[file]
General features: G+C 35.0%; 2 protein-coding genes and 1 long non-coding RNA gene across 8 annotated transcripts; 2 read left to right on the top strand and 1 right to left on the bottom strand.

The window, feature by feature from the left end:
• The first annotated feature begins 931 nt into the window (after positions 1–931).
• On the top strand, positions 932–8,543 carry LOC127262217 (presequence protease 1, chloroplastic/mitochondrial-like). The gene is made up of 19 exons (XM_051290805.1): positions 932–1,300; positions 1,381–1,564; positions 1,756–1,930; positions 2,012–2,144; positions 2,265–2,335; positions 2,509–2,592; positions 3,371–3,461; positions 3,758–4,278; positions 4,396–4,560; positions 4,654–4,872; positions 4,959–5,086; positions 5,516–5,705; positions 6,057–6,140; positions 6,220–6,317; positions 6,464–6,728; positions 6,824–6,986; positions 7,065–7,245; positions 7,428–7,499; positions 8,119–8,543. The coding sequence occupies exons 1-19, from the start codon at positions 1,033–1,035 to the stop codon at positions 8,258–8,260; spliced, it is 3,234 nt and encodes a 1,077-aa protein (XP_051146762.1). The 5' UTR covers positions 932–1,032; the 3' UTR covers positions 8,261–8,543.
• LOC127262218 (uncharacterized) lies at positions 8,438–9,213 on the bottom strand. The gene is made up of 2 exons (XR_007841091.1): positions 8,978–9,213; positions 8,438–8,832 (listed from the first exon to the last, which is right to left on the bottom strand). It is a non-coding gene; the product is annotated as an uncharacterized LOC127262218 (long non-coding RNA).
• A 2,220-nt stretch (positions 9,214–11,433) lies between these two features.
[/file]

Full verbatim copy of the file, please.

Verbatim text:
General features: G+C 35.0%; 2 protein-coding genes and 1 long non-coding RNA gene across 8 annotated transcripts; 2 read left to right on the top strand and 1 right to left on the bottom strand.

The window, feature by feature from the left end:
• The first annotated feature begins 931 nt into the window (after positions 1–931).
• On the top strand, positions 932–8,543 carry LOC127262217 (presequence protease 1, chloroplastic/mitochondrial-like). The gene is made up of 19 exons (XM_051290805.1): positions 932–1,300; positions 1,381–1,564; positions 1,756–1,930; positions 2,012–2,144; positions 2,265–2,335; positions 2,509–2,592; positions 3,371–3,461; positions 3,758–4,278; positions 4,396–4,560; positions 4,654–4,872; positions 4,959–5,086; positions 5,516–5,705; positions 6,057–6,140; positions 6,220–6,317; positions 6,464–6,728; positions 6,824–6,986; positions 7,065–7,245; positions 7,428–7,499; positions 8,119–8,543. The coding sequence occupies exons 1-19, from the start codon at positions 1,033–1,035 to the stop codon at positions 8,258–8,260; spliced, it is 3,234 nt and encodes a 1,077-aa protein (XP_051146762.1). The 5' UTR covers positions 932–1,032; the 3' UTR covers positions 8,261–8,543.
• LOC127262218 (uncharacterized) lies at positions 8,438–9,213 on the bottom strand. The gene is made up of 2 exons (XR_007841091.1): positions 8,978–9,213; positions 8,438–8,832 (listed from the first exon to the last, which is right to left on the bottom strand). It is a non-coding gene; the product is annotated as an uncharacterized LOC127262218 (long non-coding RNA).
• A 2,220-nt stretch (positions 9,214–11,433) lies between these two features.